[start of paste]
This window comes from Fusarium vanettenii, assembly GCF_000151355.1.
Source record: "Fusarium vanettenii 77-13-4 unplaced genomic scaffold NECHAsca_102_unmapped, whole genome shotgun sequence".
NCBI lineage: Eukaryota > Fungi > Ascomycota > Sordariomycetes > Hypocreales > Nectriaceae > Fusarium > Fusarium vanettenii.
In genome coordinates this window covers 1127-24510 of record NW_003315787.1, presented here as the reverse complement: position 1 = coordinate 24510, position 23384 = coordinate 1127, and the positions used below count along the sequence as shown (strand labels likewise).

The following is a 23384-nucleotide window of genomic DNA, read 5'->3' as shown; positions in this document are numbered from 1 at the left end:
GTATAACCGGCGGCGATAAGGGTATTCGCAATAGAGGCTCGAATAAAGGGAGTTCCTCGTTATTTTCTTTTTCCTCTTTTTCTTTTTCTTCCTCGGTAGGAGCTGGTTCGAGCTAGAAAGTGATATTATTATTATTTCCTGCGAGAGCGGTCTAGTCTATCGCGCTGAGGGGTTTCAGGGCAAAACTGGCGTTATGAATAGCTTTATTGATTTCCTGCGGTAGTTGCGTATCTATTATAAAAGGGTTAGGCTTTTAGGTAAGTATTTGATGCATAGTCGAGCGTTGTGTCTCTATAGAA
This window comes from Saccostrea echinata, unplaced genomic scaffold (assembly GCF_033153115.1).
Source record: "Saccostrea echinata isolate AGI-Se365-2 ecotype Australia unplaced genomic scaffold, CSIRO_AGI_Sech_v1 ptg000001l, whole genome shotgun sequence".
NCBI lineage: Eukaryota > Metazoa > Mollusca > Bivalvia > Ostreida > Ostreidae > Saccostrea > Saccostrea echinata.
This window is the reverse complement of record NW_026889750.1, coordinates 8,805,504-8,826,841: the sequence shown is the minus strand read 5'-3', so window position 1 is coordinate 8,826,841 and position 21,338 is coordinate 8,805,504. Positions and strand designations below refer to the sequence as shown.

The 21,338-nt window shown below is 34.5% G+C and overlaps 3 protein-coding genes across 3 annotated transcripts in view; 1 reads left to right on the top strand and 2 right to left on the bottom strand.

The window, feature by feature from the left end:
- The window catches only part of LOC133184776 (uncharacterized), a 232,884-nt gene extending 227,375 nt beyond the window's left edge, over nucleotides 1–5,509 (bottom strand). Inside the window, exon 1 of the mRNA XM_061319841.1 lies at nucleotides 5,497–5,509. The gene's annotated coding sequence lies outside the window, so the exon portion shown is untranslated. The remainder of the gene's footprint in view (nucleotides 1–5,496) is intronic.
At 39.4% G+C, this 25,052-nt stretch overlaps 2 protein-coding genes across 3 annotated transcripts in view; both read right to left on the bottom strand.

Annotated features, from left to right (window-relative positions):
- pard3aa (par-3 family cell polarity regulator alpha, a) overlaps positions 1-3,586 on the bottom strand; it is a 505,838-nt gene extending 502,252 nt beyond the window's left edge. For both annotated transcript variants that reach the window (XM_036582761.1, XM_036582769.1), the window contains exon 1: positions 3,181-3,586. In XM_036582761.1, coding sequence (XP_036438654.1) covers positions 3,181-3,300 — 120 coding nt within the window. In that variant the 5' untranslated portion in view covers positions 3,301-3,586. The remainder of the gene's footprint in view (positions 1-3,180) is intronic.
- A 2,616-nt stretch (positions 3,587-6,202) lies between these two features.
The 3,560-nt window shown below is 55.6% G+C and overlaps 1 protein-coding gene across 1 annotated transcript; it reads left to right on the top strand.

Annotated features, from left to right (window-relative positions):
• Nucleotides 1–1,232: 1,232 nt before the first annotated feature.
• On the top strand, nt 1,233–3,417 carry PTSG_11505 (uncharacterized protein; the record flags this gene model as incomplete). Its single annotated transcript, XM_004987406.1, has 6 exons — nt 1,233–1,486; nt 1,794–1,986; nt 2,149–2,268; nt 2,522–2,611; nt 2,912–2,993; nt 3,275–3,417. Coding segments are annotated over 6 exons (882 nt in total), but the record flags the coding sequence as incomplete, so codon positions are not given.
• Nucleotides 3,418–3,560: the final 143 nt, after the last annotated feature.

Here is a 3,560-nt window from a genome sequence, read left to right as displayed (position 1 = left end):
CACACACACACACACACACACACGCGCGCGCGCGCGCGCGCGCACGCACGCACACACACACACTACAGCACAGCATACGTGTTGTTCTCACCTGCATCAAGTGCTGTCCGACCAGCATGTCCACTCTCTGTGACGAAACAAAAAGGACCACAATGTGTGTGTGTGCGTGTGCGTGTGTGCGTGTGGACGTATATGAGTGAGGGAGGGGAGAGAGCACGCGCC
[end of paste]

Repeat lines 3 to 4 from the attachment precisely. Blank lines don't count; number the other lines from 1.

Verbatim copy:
NCBI lineage: Eukaryota > Fungi > Ascomycota > Sordariomycetes > Hypocreales > Nectriaceae > Fusarium > Fusarium vanettenii.
In genome coordinates this window covers 1127-24510 of record NW_003315787.1, presented here as the reverse complement: position 1 = coordinate 24510, position 23384 = coordinate 1127, and the positions used below count along the sequence as shown (strand labels likewise).